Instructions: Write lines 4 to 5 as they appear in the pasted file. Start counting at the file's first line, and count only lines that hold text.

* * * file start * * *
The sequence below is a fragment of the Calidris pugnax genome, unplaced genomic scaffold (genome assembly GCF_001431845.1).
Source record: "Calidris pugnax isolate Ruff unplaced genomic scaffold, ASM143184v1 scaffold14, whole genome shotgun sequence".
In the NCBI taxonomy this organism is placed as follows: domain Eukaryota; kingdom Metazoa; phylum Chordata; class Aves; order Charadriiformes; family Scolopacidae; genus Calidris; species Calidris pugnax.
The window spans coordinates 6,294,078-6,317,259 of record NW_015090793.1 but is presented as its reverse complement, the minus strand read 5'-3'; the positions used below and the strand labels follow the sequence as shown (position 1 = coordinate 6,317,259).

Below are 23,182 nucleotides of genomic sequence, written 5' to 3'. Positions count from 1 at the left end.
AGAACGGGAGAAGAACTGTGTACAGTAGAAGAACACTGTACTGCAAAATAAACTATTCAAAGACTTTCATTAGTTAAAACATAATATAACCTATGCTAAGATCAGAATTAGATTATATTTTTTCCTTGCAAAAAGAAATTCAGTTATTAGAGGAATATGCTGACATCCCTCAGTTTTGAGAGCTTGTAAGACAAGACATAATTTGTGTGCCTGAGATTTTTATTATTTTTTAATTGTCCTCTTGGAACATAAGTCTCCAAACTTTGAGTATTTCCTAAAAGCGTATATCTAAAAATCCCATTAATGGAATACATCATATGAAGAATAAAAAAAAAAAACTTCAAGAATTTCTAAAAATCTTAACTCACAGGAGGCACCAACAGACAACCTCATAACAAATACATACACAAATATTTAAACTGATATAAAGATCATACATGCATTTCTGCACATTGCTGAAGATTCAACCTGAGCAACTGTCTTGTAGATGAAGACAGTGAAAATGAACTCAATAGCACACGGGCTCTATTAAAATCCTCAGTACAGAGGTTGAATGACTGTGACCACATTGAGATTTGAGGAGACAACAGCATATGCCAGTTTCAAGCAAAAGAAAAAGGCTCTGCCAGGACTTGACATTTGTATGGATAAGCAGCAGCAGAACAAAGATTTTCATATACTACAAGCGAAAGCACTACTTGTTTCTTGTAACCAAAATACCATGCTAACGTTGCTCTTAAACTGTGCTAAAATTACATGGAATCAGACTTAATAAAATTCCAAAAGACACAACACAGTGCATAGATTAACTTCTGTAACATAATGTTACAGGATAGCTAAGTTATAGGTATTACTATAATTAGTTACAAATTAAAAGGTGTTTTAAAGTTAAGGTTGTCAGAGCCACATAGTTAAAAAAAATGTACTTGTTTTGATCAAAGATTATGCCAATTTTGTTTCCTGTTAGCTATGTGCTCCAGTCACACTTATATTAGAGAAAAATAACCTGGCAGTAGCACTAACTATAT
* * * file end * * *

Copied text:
The window spans coordinates 6,294,078-6,317,259 of record NW_015090793.1 but is presented as its reverse complement, the minus strand read 5'-3'; the positions used below and the strand labels follow the sequence as shown (position 1 = coordinate 6,317,259).

Below are 23,182 nucleotides of genomic sequence, written 5' to 3'. Positions count from 1 at the left end.